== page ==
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Q&A: Lesley Kelly on the do's and don'ts of raising backyard chickens

eggs-306-istock.jpgMuch has been written about the backyard chicken debate in recent weeks, with supporters and critics actively debating the pros and cons.

Readers weighed in on the debate in the comments section of a recent feature we posted and discussed issues including cleanliness, noise and co-ops.

We raised some of these concerns with Lesley Kelly, author of The Little Chicken Book, in an email interview. Kelly moved to Toronto 10 years ago and raises chickens and ducks. She says she decided to raise backyard chickens in part because she wanted her daughter to know where her food comes from. Kelly shares her tips on raising backyard chickens and also discusses some curious characteristics of chickens in the interview below: 

Where do you stand on the backyard chicken debate?

In the 10 years that I have been raising chickens, I have not come across any reason why they could not as easily be raised in the city as in the country with a few constraints:

1) No roosters. Roosters are only necessary if you want to produce more chickens. All roosters crow to some degree depending on the breed and the individual bird (although there are some that have a slightly less annoying crow than others!). Hens are quiet and only cluck loudly if there is a threat or if there is a rooster around to make them compete against each other and behave silly (funny how that applies to people too!).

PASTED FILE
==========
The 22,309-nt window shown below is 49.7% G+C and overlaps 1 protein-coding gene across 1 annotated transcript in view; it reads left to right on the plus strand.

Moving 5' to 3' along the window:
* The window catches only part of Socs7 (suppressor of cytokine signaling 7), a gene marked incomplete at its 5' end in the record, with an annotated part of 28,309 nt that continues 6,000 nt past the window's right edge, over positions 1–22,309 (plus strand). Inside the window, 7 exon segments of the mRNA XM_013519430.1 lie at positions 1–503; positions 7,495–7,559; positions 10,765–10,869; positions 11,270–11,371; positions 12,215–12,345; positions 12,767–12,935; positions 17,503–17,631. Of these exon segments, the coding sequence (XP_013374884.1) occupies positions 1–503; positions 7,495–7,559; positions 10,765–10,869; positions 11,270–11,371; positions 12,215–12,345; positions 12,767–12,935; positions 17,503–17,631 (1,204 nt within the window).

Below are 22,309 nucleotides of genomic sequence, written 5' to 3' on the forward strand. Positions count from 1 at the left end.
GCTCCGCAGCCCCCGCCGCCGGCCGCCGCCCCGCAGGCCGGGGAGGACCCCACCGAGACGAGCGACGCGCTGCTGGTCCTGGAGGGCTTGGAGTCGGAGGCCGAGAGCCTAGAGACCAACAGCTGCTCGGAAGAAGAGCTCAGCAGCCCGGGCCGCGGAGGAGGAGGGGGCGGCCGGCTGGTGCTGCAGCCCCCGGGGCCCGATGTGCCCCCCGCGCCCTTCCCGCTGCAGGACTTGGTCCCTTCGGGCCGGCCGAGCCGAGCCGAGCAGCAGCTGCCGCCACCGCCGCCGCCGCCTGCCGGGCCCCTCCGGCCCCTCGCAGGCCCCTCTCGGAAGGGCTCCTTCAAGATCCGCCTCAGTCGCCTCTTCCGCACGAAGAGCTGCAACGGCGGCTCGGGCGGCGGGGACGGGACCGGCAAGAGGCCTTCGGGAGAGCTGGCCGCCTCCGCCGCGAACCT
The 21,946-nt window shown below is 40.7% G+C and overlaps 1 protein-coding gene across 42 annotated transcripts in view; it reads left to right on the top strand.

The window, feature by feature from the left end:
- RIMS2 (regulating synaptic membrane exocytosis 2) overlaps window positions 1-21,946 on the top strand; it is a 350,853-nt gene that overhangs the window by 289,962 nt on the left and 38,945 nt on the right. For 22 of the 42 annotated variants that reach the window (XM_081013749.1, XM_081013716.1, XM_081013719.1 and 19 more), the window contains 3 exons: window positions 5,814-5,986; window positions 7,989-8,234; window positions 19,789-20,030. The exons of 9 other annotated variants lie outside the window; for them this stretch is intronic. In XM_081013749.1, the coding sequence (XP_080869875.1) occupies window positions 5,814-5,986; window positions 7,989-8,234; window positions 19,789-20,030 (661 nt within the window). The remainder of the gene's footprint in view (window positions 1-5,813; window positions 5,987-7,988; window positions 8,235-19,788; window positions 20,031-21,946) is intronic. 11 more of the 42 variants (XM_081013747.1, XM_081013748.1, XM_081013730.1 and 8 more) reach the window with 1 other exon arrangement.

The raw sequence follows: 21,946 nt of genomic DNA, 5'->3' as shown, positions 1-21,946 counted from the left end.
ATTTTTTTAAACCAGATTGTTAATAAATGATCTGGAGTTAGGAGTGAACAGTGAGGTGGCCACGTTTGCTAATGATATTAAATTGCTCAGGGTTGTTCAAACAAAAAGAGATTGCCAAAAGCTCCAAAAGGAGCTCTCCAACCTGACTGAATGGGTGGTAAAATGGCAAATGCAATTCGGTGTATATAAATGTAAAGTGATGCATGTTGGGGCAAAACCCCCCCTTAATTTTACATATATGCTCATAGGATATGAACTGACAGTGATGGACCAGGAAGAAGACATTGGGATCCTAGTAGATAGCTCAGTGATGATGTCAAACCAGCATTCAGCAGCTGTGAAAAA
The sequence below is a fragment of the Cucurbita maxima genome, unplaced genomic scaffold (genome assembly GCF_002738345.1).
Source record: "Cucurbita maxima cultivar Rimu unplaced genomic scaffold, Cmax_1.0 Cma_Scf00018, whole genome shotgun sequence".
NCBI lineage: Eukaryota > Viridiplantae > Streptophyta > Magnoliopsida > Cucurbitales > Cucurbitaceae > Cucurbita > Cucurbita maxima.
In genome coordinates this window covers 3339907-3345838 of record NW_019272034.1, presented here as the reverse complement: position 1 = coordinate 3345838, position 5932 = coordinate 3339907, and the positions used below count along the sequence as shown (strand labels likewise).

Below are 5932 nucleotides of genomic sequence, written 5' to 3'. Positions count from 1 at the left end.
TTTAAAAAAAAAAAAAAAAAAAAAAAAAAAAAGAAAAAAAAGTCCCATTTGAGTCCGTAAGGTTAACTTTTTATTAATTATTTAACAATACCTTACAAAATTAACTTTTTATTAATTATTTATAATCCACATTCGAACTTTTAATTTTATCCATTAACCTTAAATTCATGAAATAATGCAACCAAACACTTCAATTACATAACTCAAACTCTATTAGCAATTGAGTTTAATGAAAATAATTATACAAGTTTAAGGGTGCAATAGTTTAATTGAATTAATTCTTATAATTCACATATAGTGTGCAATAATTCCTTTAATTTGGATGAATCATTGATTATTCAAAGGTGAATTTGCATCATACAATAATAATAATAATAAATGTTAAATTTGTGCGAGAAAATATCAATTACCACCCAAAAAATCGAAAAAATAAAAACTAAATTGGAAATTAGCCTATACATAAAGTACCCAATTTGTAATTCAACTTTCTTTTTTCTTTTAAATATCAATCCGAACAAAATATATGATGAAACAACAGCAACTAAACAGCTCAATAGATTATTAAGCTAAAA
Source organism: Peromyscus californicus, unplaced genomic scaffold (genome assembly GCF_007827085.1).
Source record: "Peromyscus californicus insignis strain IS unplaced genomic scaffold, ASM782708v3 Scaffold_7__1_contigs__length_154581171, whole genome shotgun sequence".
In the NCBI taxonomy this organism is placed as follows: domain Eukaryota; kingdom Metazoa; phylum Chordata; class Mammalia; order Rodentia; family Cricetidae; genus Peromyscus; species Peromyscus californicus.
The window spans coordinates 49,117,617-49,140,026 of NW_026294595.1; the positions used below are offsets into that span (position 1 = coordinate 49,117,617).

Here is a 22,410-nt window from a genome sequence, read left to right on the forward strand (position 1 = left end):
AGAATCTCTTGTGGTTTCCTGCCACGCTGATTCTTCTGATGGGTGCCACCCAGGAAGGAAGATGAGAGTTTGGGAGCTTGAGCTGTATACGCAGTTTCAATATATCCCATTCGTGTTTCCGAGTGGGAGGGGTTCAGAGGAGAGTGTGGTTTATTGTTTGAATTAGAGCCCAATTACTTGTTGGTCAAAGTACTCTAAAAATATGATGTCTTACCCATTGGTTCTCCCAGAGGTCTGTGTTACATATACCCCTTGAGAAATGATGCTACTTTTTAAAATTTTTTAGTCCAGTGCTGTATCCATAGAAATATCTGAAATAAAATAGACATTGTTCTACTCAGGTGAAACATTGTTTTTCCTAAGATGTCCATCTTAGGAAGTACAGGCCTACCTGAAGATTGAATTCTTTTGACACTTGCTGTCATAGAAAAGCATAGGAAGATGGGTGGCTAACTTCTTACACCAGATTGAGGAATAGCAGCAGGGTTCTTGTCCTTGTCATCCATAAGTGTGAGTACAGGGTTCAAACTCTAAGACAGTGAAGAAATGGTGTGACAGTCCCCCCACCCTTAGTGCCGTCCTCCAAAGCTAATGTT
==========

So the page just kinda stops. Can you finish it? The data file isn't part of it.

2) Cap the number of chickens. Since the average chicken during her peak laying age lays about one egg every 25 to 26 hours, two chickens would lay about a dozen eggs a week. So you could keep the number of chickens allowed down to say...five or less (I'm just pulling that number out of thin air as a minimum - more would still be very doable) - that would still give you 30 eggs a week! Even when egg production drops or is not yet up to peak (a hen starts laying when she is five months old and peaks at around a year and a half), you would still probably get a good two dozen a week - more than enough for most families.

How much work goes into keeping your own chickens? Who should NOT consider raising chickens in their backyards?

As with any animal, they have to be kept clean and fed and watered. Also, they have to be kept safe because they are susceptible to being preyed upon, a fenced-in coop area is necessary. However the area doesn't have to be large - about six square feet per chicken. If you can't provide a safe home for them, then don't get them.